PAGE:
Not all artwork at art fairs is expensive, either. Most artists know that having a variety of prices is a great way to attract all levels of collectors, from first-time buyers to established patrons of the arts.

Case in point, some of the first art I ever bought on my own was at an art fair—it was three small prints of an artist’s work. I couldn’t afford her originals (probably still can’t!) but her prints were priced just right.

4. Browse through DIY and home decorating blogs

You know who ALWAYS seem to find the best artwork for their walls? Home bloggers, DIY decorators, vintage & second-hand bloggers, and stay-at-home style mavens. Seriously!

The home decorating blogging community is full of great art curators, and while a lot of their blog posts are (understandably) on other topics, if you find a blogger whose home decorating style you love, it’s a good bet that you’ll love their taste in art too.

Not only can you get great ideas for vintage artists to keep an eye out for, or specific eras and styles that you might like, but you’ll also learn a lot about how to enhance a space with your art, too.

If you’re thinking that sounds like a lot of work (and yes, hunting down old blog posts does seem a bit much) then here’s how to let technology do the work for you:

Find a home/design blogger whose style you love, and then do a quick search in Google using their blog as the source. For example, if EmptyEasel.com were the website you wanted to search through, you’d just type “artwork site:emptyeasel.com” (without any quotes).

You can get even more specific, with Google searches like “cheap artwork site:emptyeasel.com” or “photo prints site:emptyeasel.com” etc.

Your results will vary depending on the blogger, but I guarantee that after few searches this technique will point you towards new artists who are both affordable and awesome!

5. Visit a local, independent coffee house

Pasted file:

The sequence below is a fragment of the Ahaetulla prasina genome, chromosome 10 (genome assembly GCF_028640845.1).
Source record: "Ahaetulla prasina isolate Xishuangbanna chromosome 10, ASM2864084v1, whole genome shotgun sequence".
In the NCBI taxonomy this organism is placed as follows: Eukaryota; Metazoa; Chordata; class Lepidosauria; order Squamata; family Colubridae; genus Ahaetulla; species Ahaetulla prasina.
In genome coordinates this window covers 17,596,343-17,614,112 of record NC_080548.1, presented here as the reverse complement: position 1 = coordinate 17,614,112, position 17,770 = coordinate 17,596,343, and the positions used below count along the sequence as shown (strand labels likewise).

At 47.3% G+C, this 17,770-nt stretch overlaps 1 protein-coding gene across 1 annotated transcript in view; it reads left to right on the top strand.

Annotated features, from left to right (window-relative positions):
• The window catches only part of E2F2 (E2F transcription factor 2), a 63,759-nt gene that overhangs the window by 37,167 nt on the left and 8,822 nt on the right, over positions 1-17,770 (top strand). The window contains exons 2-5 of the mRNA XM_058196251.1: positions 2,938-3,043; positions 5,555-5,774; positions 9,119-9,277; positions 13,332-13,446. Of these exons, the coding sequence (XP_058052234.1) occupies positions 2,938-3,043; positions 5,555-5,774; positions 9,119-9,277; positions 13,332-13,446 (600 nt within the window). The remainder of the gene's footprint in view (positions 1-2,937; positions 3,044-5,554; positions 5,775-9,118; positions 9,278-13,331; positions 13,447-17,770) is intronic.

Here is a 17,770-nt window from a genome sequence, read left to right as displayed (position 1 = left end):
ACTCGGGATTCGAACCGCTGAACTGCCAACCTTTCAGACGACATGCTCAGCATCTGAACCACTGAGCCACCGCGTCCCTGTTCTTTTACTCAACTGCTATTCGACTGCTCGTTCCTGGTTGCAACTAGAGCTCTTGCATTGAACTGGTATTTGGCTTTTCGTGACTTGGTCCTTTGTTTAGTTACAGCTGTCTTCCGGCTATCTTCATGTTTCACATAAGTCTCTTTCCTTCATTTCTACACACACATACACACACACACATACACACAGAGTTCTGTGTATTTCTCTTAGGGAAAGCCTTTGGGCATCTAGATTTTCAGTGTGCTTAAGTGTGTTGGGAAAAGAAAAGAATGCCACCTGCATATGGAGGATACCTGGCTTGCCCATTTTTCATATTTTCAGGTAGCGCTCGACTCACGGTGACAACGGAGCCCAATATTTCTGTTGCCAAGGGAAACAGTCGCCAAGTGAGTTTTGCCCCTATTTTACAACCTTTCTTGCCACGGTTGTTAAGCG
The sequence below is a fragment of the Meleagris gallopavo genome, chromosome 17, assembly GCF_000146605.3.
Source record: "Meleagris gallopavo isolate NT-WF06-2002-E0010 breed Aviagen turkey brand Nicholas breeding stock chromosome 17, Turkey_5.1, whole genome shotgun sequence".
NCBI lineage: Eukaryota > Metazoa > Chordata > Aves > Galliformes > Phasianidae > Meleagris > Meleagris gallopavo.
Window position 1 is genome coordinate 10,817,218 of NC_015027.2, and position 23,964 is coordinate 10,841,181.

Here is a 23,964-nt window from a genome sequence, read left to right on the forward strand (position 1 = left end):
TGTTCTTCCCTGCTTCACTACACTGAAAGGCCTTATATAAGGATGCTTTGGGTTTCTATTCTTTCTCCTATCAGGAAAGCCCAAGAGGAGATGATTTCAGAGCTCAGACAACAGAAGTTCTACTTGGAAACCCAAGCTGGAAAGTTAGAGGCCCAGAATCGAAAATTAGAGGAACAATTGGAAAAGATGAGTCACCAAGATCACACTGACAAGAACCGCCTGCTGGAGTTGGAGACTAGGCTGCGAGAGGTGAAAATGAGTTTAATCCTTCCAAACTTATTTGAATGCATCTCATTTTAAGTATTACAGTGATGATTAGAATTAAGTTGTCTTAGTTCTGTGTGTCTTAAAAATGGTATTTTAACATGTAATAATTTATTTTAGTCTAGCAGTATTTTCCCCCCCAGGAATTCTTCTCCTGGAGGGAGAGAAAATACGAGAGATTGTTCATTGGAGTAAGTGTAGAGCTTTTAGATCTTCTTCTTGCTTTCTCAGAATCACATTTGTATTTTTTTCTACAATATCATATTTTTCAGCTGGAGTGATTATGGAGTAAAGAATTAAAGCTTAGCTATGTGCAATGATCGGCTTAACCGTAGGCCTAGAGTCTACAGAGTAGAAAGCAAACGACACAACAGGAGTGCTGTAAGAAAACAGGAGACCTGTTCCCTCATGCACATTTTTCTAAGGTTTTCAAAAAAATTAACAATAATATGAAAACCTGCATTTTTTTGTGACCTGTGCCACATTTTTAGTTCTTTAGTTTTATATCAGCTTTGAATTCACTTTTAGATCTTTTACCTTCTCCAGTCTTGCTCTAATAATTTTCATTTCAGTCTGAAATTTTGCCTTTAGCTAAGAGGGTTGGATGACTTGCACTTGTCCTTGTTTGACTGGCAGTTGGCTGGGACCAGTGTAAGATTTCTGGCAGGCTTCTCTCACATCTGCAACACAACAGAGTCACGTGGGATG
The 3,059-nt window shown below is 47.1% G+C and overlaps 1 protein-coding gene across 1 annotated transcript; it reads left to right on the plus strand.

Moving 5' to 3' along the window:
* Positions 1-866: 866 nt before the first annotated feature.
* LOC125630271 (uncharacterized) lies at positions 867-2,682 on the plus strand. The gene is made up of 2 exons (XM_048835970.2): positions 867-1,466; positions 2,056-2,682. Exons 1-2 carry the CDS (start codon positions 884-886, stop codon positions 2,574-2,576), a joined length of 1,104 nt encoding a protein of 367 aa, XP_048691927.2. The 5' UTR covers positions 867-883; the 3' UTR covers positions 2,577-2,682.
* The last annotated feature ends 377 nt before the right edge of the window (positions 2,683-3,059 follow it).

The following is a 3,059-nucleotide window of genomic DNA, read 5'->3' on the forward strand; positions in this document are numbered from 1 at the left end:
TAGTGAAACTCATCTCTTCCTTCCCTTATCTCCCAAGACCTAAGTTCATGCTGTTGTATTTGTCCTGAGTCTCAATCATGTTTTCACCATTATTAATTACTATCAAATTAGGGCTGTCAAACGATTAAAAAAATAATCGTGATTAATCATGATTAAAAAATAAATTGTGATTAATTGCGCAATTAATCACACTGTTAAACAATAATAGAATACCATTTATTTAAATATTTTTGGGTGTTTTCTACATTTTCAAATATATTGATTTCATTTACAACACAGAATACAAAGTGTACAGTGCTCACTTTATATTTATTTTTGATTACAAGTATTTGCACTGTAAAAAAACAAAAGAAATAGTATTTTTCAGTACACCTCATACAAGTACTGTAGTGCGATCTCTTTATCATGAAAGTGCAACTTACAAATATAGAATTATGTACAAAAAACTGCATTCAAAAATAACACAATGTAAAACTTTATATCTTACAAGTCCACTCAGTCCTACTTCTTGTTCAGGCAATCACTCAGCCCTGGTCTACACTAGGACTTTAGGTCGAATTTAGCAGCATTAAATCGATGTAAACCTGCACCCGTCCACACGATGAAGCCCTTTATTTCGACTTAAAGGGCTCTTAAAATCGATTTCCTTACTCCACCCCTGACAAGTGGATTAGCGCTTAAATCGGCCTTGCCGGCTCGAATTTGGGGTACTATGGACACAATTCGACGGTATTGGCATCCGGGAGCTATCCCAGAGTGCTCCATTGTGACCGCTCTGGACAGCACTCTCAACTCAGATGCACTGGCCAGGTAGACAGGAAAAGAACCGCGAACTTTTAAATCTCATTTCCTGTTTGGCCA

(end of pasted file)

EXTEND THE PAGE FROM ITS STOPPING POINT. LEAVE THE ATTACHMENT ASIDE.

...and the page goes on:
When’s the last time you dropped by the local coffee house and really looked at the artwork? If you haven’t lately, you’re probably missing out!

coffee-house-art

In my city, I’ve got a favorite coffee shop that rotates artwork about every month. I love checking out the new work every time I’m in, and usually it’s priced very affordably. Not only can I support artists in my town, but what’s better than coffee and art?

6. Drop in at nearby college art shows

Many colleges and universities host art shows (often in dedicated gallery spaces) featuring both student artwork and the work of visiting artists. You never know what you’ll find—but it’s a great, and often overlooked, place to find new and exciting artists.

Again, your mileage may vary, depending on where you’re located and the types of colleges in your area, but I’ve found that it’s always worth a try!

Have fun with these unusual ways of searching out artwork—hopefully you’ll stumble across a great find in the near future!

*Note: this post may contain affiliate links*

One of the things that many people do not understand about art—especially in terms of turning it into a living wage—is that just because it can be done anywhere doesn’t mean it should be done anywhere.

It is actually incredibly important (and not. . . read more